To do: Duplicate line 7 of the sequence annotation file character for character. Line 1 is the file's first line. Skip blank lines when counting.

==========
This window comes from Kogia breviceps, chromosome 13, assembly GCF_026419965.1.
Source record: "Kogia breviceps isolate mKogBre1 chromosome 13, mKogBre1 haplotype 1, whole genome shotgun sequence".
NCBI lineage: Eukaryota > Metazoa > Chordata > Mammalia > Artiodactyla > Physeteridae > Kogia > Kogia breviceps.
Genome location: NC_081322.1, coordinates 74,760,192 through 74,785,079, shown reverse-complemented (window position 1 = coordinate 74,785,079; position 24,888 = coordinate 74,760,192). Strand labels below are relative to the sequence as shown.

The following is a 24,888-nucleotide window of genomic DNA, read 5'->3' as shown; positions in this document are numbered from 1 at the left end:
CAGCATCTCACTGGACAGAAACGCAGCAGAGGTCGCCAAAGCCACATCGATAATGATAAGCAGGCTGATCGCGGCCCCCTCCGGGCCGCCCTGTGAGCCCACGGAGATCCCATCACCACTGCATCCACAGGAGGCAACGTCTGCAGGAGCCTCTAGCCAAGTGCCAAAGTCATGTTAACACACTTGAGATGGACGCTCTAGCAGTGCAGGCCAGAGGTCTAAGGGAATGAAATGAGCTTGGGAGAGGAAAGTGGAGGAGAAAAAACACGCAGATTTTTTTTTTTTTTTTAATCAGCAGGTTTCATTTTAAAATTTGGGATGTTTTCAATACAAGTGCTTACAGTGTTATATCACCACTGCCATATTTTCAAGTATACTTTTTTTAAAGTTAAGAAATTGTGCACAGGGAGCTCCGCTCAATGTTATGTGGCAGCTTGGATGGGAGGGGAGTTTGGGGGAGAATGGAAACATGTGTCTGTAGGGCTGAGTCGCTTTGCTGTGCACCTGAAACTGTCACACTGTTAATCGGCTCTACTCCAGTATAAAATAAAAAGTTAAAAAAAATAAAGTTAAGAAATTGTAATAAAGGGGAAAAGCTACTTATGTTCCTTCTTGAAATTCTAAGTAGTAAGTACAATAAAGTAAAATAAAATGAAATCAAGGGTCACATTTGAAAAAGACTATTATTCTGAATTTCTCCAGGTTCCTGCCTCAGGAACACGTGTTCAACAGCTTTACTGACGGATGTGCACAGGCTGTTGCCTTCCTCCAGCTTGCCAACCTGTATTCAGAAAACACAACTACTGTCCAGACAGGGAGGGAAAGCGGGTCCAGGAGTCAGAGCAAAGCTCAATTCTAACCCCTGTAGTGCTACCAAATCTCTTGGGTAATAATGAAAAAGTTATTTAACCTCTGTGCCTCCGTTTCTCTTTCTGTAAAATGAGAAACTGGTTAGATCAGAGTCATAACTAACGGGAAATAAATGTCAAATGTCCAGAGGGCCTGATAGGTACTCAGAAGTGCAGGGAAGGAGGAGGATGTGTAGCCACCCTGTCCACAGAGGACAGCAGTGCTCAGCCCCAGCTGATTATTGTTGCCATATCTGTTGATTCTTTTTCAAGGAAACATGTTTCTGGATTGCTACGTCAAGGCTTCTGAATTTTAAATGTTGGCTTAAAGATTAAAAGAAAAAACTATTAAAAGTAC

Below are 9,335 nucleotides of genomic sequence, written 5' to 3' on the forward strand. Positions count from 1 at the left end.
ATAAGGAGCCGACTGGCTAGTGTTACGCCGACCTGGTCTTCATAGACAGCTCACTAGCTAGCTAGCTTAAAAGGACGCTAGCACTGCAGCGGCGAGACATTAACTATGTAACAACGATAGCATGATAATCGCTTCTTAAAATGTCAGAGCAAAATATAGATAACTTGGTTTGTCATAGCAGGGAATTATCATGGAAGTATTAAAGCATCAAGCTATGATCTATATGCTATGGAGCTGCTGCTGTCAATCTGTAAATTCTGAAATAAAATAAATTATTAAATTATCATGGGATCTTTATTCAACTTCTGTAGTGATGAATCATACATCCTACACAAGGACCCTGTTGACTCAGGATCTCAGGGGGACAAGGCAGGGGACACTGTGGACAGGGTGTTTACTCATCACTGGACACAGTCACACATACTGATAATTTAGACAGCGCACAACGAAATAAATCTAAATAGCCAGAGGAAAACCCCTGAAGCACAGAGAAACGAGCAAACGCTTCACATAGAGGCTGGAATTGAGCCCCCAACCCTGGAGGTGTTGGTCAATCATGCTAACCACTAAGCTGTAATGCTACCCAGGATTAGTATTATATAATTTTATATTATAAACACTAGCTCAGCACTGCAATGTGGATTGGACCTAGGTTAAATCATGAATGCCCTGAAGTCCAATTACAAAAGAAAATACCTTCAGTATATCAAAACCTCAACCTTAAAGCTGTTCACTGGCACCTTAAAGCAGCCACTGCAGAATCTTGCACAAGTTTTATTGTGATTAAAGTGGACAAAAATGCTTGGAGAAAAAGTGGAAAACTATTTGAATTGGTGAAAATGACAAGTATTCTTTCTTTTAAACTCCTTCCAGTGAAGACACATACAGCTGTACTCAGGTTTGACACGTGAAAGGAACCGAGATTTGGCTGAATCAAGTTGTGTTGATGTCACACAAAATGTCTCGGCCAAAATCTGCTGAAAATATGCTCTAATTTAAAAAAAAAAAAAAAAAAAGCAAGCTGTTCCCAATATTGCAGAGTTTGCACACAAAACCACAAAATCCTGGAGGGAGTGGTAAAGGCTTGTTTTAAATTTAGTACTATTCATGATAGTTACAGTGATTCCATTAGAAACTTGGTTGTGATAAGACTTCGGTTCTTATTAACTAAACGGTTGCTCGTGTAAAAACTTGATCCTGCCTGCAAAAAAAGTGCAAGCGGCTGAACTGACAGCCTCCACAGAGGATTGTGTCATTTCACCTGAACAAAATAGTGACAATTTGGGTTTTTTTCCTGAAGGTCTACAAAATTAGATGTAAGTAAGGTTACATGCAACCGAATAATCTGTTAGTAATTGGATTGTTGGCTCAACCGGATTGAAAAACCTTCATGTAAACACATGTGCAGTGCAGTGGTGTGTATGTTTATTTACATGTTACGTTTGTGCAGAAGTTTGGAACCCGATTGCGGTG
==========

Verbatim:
Below are 9,335 nucleotides of genomic sequence, written 5' to 3' on the forward strand. Positions count from 1 at the left end.